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I am having almost 7 years of experience as a developer and would like to know if I can move to testing without having any experience in it except for Unit testing ofcourse.

My reasons for moving to testing are as follows:

1) I was stuck in a project for 4 years which had technologies like COBOL, SQL, Unix. I work in an MNC and it was really difficult to shift to anything else.

2) I worked in digital technologies like apigee, wso2, drupal7 for 2 years but couldn't learn anything properly.

3) I am trying to learn new technologies like React.js so that I can make a move to UI development but I feel I don't have much interest in coding.

As I am planning to move to Canada, I had to leave my job hence taking this opportunity to do something which will interest me and help me in future. So, thought of taking up Software Testing.

I want to know,

1) If I will be able to make a move to Software Testing. 2) If I will be able to get a job in Canada without having any experience in testing. 3) If yes, then how should I go about preparing myself for the interviews so that I can crack it and get a job for sure.

Thank you.

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I can only speak for myself, but I entered the QA field after 32 years as a software developer.

I'd been looking for work as a developer having been with the same company for 25 of those years (and another five with technically the same company as I inherited the code when the owners retired).

The drawback of only having three employers in 32 years was that I was stagnant in learning new technologies, but I was very good and am still very good in software development concepts: design, coding, testing, debugging, just with older technology (i.e. VB 6.0)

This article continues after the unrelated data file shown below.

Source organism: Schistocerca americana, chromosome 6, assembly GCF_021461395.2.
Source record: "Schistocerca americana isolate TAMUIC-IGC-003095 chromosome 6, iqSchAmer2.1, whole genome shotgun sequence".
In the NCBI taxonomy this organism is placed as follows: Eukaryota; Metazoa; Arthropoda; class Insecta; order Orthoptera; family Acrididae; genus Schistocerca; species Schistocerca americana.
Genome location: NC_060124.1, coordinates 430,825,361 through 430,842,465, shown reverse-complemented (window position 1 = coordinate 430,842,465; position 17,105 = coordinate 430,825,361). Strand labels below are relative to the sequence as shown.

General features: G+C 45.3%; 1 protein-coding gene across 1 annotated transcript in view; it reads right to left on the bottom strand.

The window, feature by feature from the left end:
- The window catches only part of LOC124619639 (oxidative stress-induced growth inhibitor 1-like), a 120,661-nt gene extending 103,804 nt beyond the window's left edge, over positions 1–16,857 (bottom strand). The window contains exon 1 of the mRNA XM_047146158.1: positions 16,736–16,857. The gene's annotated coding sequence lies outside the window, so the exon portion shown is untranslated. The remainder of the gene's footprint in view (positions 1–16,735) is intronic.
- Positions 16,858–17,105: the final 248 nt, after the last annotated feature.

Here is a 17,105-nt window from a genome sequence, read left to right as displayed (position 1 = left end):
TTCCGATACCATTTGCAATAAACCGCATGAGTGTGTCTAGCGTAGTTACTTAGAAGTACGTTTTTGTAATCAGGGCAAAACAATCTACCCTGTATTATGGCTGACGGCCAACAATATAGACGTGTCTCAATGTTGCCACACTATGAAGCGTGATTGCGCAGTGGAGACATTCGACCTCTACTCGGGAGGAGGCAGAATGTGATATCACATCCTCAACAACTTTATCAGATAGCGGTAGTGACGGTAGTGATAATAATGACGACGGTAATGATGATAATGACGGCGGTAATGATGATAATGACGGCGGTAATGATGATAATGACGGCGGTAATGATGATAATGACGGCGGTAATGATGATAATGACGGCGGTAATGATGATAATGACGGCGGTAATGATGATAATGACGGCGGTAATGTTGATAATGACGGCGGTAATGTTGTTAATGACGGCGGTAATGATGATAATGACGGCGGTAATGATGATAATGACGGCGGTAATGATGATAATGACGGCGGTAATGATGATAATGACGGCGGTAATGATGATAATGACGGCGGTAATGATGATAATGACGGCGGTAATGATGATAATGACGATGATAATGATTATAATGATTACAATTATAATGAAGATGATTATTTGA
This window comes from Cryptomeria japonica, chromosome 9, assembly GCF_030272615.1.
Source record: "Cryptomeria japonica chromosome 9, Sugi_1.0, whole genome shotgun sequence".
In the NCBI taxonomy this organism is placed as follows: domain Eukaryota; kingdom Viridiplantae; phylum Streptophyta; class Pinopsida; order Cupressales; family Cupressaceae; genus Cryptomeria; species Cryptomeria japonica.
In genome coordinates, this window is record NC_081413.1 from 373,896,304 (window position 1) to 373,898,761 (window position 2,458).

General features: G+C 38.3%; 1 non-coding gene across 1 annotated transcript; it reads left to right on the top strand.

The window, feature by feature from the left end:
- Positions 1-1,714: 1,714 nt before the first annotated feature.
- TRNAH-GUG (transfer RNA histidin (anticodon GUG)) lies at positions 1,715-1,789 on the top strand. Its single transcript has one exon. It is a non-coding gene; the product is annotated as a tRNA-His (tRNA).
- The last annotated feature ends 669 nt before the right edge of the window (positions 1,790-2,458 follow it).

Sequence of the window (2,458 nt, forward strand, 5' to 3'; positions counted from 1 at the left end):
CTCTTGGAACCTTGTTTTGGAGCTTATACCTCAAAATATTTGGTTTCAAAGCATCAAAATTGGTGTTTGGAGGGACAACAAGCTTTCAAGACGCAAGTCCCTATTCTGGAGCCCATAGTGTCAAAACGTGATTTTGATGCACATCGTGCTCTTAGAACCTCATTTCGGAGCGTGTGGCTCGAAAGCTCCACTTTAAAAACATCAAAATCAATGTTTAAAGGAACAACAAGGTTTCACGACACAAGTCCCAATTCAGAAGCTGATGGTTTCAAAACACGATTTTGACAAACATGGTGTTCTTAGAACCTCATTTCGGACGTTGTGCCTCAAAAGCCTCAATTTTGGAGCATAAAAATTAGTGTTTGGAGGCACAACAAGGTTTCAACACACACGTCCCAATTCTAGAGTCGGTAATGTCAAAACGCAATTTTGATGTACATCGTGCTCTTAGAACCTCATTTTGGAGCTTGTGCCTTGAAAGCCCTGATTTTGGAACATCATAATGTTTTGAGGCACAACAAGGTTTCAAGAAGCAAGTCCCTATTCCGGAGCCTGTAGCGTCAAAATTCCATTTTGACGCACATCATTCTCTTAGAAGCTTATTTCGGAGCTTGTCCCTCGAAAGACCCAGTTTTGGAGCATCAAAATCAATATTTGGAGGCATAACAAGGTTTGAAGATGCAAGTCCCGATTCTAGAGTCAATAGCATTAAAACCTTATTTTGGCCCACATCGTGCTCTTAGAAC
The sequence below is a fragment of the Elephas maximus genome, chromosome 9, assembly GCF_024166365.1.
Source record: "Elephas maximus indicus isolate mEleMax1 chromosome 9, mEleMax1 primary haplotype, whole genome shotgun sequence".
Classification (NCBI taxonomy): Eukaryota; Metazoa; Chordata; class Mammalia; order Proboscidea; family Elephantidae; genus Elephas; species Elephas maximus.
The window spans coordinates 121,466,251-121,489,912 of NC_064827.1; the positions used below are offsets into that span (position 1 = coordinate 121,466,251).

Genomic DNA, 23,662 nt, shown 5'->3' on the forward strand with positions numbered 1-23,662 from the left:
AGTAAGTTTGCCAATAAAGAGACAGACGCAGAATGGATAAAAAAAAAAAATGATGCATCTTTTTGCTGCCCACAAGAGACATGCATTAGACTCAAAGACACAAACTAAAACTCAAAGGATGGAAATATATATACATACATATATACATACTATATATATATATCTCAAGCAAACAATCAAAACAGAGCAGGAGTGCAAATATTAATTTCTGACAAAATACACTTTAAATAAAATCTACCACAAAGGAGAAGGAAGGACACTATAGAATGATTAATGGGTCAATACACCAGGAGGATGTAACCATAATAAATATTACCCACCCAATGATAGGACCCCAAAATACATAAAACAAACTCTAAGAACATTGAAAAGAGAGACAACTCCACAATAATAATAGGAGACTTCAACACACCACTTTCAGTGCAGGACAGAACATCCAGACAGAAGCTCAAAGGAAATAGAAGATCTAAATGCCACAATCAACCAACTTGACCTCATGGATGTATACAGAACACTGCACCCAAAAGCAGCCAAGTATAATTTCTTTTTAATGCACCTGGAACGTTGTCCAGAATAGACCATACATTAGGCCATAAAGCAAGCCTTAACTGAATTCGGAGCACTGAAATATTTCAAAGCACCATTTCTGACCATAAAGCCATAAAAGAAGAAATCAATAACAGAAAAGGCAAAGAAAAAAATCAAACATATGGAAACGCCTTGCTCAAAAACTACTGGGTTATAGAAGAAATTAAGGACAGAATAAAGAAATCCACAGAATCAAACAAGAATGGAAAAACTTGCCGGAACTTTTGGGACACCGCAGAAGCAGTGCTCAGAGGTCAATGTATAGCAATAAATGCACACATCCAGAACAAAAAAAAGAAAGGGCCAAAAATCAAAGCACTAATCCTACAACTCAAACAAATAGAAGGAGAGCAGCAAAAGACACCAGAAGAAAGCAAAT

When my current employer hired me, since I had no practical experience in other languages like Java or C# (I had self-taught myself those and other technologies but did not use them day-to-day) because of my strong background in software development and my history of employer loyalty, they thought (correctly) that I'd be a strong asset to their QA team in test automation.

Because test automation only requires minimal programming skills, in general, I took to it very quickly and was writing strong testing frameworks in no time. I enjoy the challenge immensely and I'm glad I made the move. There's not as much pressure, in my opinion, to writing automation code as there is to developing complete applications.

Emphasize your programming experience and indicate that you'd be a good candidate for automation. It doesn't take too long to learn Java, Selenium, Cucumber, Maven, etc. if you have any programming experience at all.

Good luck.

  • Thank you @Bill for your reply. I want to know if you did any certification (like ISTQB) to get a job. Is it really necessary to get certified? – rashk12 Jul 3 '18 at 17:51
  • It is not necessary but it can't hurt. I only know of one person who works here who is ISTQB certified and he became certified while working here. The only certification of any merit that I have is an MCP (Microsoft Certified Professional) and it's in Windows 2000 Professional of all things. I have hundreds of other paper certifications, mostly from BrainBench (not even sure if they still exist) but they were mostly for fun. I used to be a "Certaholic" but again, it was more for fun and education, no real career value. – Bill Hileman Jul 3 '18 at 17:56
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I have seen developers turned into testers and testers turned into developers.

  • I do not think there is any hurdle that will stop you from becoming a QA. As the mindset and skillset of being a dev and a QA overlap quite a bit.

It will help you (well, depends on how you look at it) if you acquire certificate such as ISTQB foundation or even ISTQB advanced technical test analyst or ISTQB advanced test automation engineer certificates.

  • You need to be careful though; to some people, showing them you have ISTQB is somewhat degrading as they do not consider having a certificate is the same as being able to do the job. So when you present your ISTQB certificates, please keep it in mind.
  • What I do when looking for a job: I put my certificates on my CV but I do not bring it up in any interview unless I am asked to.
  • To me personally, ISTQB certificates do help, but only in the sense of teaching me various terminologies and various good practices.

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